The Carbon Disclosure Race May Just Be Getting Started

by FEI Weekly Staff

The new SEC rule may not curtail carbon reporting momentum.

Last week the Securities and Exchange Commission (SEC) passed new regulation requiring publicly traded companies to report their direct greenhouse gas emissions in a 3 to 2 vote, but the Commission declined to adopt a broader “Scope 3” indirect emissions mandate.
It was an end to a multi-year debate at the SEC regarding carbon disclosure, with both sides declaring equal amounts of victory while also promising to continue the battle in courts and legislatures.
But despite the current version of the SEC rule, the vast majority of US public companies have already exhausted significant resources and human capital to climate accounting and carbon disclosure. According to a joint report issued by the Financial Education & Research Foundation and Persofoni in November of last year, more than 70 percent of public companies responding to the survey were already disclosing scope 1 & 2 data and 16 percent were in the process of evaluating the disclosure of Scope 3 GHG emissions.
Only three percent of those surveyed were deferring compliance-related actions until the final SEC rules are issued.

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As one controller quoted in the survey said, much of the infrastructure and focus in reporting sustainability metrics is already incorporated into the finance function as investors push for additional information.
“The burden of sustainability reporting is starting to be on the scale of how you think about talent and access to resources from a financial reporting perspective,” they said.
Below are some ways attorneys, rating agencies, and investors think the future disclosure debate will play out.
“[Despite] the reduction in scope of the Final Rules from the Proposed Rules, continued criticism, litigation, and congressional attempts to enjoin or rescind the Final Rules should be anticipated. The timeline of litigation and how the Final Rules will be treated during the pendency of litigation is uncertain and likely to be affected by changes in administrations. Accordingly, affected companies should start preparing to comply.” Mayer Brown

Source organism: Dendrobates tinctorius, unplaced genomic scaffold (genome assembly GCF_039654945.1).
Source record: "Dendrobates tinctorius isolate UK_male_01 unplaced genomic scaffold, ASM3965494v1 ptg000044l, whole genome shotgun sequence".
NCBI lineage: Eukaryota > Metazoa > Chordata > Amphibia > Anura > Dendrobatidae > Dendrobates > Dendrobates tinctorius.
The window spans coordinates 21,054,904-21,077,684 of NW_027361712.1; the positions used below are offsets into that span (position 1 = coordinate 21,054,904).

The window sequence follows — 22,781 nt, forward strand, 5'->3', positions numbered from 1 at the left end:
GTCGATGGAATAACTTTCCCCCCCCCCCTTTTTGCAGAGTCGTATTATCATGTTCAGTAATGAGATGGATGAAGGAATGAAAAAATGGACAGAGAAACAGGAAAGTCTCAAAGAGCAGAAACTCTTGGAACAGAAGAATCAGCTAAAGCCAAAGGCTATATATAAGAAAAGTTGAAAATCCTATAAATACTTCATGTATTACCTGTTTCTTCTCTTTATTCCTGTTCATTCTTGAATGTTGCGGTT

“Nonetheless, the new requirements still represent a significant expansion of the amount of climate-related disclosure that will be required by public companies and will require a significant amount of time and effort for companies and their advisors to be ready to comply. Not surprisingly, parties have already started litigation or announced pending litigation to challenge the Final Rules.” Cravath, Swaine & Moore
"Even with the changes agreed to in the final rules, they will be met with strong opposition, including challenges premised on a number of administrative law doctrines… Nevertheless, the outcome of judicial action is impossible to predict at this early stage, and any injunction may take some time to be instituted." Willkie Farr & Gallagher
“Disclosures about scope 3 GHG emissions (those generated by the goods and services that a company produces or uses) remain an area of significant contention among managers. Managers including BlackRock, T. Rowe Price, and Dimensional express doubt over whether such emissions can be reliably calculated, or in some cases, even whether they can be considered material to a company’s shareholders.Morningstar
“This push for companies to disclose their emissions reminds me of the old Warren Buffett saying: ‘You don’t know who’s swimming without trunks until the tide goes out.’ That’s why we think transparency and information systems are incredibly important." Tom Styer, Galvanize Climate Solutions, Semafor